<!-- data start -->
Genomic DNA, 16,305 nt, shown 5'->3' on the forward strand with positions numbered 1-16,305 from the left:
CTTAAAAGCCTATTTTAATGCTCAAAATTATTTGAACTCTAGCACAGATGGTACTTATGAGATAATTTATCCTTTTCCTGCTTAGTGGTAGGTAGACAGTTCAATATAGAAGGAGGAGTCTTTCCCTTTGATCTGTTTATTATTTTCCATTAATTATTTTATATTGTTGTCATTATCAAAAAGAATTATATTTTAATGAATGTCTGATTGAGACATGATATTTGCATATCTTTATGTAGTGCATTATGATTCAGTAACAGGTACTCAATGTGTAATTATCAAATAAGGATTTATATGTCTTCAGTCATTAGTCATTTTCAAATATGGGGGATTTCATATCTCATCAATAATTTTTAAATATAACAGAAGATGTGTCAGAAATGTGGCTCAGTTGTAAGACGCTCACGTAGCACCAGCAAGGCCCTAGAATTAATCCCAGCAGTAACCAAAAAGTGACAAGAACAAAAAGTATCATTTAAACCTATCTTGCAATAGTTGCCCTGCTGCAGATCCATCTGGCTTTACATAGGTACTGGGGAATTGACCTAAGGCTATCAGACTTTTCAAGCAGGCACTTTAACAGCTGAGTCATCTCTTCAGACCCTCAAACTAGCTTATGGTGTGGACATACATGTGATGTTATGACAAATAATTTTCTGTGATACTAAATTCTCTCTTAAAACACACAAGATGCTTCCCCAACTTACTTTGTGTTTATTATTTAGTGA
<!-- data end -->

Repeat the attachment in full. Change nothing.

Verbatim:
Genomic DNA, 16,305 nt, shown 5'->3' on the forward strand with positions numbered 1-16,305 from the left:
CTTAAAAGCCTATTTTAATGCTCAAAATTATTTGAACTCTAGCACAGATGGTACTTATGAGATAATTTATCCTTTTCCTGCTTAGTGGTAGGTAGACAGTTCAATATAGAAGGAGGAGTCTTTCCCTTTGATCTGTTTATTATTTTCCATTAATTATTTTATATTGTTGTCATTATCAAAAAGAATTATATTTTAATGAATGTCTGATTGAGACATGATATTTGCATATCTTTATGTAGTGCATTATGATTCAGTAACAGGTACTCAATGTGTAATTATCAAATAAGGATTTATATGTCTTCAGTCATTAGTCATTTTCAAATATGGGGGATTTCATATCTCATCAATAATTTTTAAATATAACAGAAGATGTGTCAGAAATGTGGCTCAGTTGTAAGACGCTCACGTAGCACCAGCAAGGCCCTAGAATTAATCCCAGCAGTAACCAAAAAGTGACAAGAACAAAAAGTATCATTTAAACCTATCTTGCAATAGTTGCCCTGCTGCAGATCCATCTGGCTTTACATAGGTACTGGGGAATTGACCTAAGGCTATCAGACTTTTCAAGCAGGCACTTTAACAGCTGAGTCATCTCTTCAGACCCTCAAACTAGCTTATGGTGTGGACATACATGTGATGTTATGACAAATAATTTTCTGTGATACTAAATTCTCTCTTAAAACACACAAGATGCTTCCCCAACTTACTTTGTGTTTATTATTTAGTGA